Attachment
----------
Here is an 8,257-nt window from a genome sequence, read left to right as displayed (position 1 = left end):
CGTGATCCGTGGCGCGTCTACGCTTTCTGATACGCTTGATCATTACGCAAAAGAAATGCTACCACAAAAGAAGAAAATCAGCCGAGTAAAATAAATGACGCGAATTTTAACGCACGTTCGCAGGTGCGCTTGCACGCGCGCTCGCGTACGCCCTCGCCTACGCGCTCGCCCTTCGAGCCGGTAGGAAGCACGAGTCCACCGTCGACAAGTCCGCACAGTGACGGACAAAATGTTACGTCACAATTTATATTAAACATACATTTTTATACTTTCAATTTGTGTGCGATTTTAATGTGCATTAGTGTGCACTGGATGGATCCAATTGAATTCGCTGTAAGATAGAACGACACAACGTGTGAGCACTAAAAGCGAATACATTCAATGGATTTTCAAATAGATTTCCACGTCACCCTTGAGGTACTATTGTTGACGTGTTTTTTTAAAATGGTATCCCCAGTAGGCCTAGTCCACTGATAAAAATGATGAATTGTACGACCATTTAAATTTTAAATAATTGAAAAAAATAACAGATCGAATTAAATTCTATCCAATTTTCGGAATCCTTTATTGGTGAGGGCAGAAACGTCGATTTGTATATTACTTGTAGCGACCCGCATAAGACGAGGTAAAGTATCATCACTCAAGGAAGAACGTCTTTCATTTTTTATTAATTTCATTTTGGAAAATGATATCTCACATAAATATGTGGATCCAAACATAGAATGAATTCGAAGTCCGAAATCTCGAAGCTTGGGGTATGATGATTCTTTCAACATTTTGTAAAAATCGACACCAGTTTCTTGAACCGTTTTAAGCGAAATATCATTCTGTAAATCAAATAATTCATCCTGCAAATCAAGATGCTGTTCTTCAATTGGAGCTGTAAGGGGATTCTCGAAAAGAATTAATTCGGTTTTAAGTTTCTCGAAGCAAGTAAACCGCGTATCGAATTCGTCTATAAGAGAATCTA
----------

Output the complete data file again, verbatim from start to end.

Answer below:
Here is an 8,257-nt window from a genome sequence, read left to right as displayed (position 1 = left end):
CGTGATCCGTGGCGCGTCTACGCTTTCTGATACGCTTGATCATTACGCAAAAGAAATGCTACCACAAAAGAAGAAAATCAGCCGAGTAAAATAAATGACGCGAATTTTAACGCACGTTCGCAGGTGCGCTTGCACGCGCGCTCGCGTACGCCCTCGCCTACGCGCTCGCCCTTCGAGCCGGTAGGAAGCACGAGTCCACCGTCGACAAGTCCGCACAGTGACGGACAAAATGTTACGTCACAATTTATATTAAACATACATTTTTATACTTTCAATTTGTGTGCGATTTTAATGTGCATTAGTGTGCACTGGATGGATCCAATTGAATTCGCTGTAAGATAGAACGACACAACGTGTGAGCACTAAAAGCGAATACATTCAATGGATTTTCAAATAGATTTCCACGTCACCCTTGAGGTACTATTGTTGACGTGTTTTTTTAAAATGGTATCCCCAGTAGGCCTAGTCCACTGATAAAAATGATGAATTGTACGACCATTTAAATTTTAAATAATTGAAAAAAATAACAGATCGAATTAAATTCTATCCAATTTTCGGAATCCTTTATTGGTGAGGGCAGAAACGTCGATTTGTATATTACTTGTAGCGACCCGCATAAGACGAGGTAAAGTATCATCACTCAAGGAAGAACGTCTTTCATTTTTTATTAATTTCATTTTGGAAAATGATATCTCACATAAATATGTGGATCCAAACATAGAATGAATTCGAAGTCCGAAATCTCGAAGCTTGGGGTATGATGATTCTTTCAACATTTTGTAAAAATCGACACCAGTTTCTTGAACCGTTTTAAGCGAAATATCATTCTGTAAATCAAATAATTCATCCTGCAAATCAAGATGCTGTTCTTCAATTGGAGCTGTAAGGGGATTCTCGAAAAGAATTAATTCGGTTTTAAGTTTCTCGAAGCAAGTAAACCGCGTATCGAATTCGTCTATAAGAGAATCTA